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Former Michigan governor Jennifer Granholm took on Republican attacks about the extremely problematic rollout of Healthcare.gov during her Sunday appearance on Meet the Press.

“This is an argument about a broken website versus a broken political party,” she said, noting the attempt to link the Republicans’ intentional government shutdown, which cost the economy $24 billion, with the troubled rollout of the site that is the primary point of entry for the Affordable Care Act’s health care marketplaces.

“The Republicans have many opportunities to conflate the website with Obamacare because they have to justify why they shut down the government for weeks,” she said.

Also on the show was Governor Steve Beshear (D-KY), whose state has successfully rolled out its own exchange, as all states were invited to do under the Affordable Care Act.

“This is working in Kentucky,” Beshear said. “We had and have some of the worst health statistics in the country, and it’s been that way for generations. The only way we’re going to get ourselves out of the ditch is some transformational tool, and that’s what the Affordable Care Act is going to do for us.”

The governor rejected the notion that the earlier failures of Healthcare.gov, which suggest larger implementation problems for the law, have doomed the reforms.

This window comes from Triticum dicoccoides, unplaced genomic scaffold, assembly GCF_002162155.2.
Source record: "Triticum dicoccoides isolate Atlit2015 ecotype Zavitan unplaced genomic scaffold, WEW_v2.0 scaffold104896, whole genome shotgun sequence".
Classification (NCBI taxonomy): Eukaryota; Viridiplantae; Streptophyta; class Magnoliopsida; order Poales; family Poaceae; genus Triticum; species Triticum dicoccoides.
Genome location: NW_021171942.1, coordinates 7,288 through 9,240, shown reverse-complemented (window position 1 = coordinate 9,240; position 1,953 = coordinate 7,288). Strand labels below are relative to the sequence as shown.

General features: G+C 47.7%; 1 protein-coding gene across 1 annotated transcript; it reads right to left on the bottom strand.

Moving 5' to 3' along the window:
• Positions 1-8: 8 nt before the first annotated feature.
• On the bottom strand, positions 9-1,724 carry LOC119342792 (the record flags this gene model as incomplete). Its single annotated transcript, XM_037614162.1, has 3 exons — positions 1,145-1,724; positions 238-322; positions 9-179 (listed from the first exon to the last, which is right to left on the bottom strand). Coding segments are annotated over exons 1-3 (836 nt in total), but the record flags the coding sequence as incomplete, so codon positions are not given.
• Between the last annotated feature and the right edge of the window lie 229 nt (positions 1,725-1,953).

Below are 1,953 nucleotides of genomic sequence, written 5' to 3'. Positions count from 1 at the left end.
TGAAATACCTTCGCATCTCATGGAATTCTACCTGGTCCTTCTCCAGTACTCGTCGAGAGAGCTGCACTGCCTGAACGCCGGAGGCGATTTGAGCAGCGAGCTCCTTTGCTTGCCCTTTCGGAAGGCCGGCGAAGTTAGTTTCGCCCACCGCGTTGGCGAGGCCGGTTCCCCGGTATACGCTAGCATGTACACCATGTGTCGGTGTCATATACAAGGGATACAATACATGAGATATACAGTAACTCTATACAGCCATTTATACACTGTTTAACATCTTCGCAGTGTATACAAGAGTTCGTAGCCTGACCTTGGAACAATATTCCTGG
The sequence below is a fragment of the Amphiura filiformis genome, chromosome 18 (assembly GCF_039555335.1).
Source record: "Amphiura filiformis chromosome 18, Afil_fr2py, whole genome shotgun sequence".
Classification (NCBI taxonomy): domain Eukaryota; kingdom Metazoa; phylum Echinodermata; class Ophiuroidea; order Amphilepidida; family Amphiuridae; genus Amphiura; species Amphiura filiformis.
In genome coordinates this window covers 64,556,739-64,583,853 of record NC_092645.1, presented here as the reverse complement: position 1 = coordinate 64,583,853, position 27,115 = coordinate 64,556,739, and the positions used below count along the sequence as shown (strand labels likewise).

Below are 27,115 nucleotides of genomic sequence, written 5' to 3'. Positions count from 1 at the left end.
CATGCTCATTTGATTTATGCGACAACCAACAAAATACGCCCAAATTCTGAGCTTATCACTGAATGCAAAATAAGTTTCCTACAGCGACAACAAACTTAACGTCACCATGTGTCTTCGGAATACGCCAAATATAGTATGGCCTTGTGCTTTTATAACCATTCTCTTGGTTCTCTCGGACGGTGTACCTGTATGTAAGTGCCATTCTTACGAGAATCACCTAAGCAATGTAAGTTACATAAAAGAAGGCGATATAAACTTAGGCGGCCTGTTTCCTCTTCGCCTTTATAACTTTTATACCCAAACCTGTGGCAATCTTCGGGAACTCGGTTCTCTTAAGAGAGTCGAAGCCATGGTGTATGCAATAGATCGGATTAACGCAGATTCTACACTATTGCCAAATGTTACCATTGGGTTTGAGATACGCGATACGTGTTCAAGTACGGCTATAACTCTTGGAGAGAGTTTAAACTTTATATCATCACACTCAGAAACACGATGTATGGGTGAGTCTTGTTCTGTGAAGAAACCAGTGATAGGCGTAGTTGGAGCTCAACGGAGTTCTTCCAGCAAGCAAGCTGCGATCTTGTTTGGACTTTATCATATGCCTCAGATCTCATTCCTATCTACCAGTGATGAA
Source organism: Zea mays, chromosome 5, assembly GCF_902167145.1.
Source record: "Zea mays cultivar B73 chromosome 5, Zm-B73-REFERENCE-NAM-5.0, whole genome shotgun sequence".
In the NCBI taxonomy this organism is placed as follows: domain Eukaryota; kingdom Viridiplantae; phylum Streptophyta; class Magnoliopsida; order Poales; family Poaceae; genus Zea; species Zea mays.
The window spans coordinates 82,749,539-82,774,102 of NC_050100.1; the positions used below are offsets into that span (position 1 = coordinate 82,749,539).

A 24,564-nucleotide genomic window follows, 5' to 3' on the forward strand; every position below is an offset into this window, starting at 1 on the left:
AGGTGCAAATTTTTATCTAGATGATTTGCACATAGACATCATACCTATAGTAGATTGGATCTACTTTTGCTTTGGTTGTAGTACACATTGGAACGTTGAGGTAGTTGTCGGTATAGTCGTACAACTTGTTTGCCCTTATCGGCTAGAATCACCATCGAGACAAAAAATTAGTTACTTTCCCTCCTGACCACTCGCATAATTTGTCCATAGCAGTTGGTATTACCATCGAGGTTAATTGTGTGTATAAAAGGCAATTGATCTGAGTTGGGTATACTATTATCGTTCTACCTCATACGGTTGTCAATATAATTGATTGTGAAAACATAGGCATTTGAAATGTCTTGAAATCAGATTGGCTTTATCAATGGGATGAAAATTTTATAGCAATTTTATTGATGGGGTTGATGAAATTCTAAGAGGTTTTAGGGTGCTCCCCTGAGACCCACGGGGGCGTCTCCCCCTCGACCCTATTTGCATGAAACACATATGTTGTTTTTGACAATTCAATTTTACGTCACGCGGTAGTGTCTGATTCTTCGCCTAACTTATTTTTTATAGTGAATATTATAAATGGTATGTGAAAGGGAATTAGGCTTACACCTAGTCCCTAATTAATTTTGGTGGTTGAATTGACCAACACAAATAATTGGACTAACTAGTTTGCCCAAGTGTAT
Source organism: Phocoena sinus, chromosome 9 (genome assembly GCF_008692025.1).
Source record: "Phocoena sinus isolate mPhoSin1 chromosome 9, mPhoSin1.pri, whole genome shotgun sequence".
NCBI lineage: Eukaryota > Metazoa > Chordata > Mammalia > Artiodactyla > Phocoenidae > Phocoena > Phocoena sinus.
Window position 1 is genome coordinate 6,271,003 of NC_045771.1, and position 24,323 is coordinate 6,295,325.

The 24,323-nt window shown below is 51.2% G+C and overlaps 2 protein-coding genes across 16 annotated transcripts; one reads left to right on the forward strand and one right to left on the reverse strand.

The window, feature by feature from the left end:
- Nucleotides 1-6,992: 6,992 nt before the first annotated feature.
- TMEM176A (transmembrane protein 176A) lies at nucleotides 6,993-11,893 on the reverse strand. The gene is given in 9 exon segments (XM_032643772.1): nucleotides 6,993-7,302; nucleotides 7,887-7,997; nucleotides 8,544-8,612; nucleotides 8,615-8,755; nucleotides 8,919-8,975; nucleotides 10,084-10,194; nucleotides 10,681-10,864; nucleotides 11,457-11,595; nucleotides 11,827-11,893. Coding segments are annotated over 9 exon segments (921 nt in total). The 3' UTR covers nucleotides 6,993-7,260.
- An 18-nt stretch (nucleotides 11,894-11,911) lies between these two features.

“This is a process,” Beshear said. “Everyone wants to have a date where they can declare victory or defeat or success or failure. That’s not what this is going to be all about.”

Jennifer Granholm

(h/t PoliticusUSA)

Screenshot via Meet the Press

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Jeff Danziger lives in New York City. He is represented by CWS Syndicate and the Washington Post Writers Group. He is the recipient of the Herblock Prize and the Thomas Nast (Landau) Prize. He served in the US Army in Vietnam and was awarded the Bronze Star and the Air Medal. He has published eleven books of cartoons and one novel. Visit him at DanzigerCartoons.

Reprinted with permission from DailyKos

On Wednesday, the House Rules Committee met to vote on whether the recommendation for charges of criminal contempt against former Trump campaign chair and Jan. 6 conspirator Steve Bannon would be forwarded to the full House. At the end of the hearing, the committee voted along party lines, which means that the full House could vote to drop Bannon's file on the Department of Justice by Thursday.

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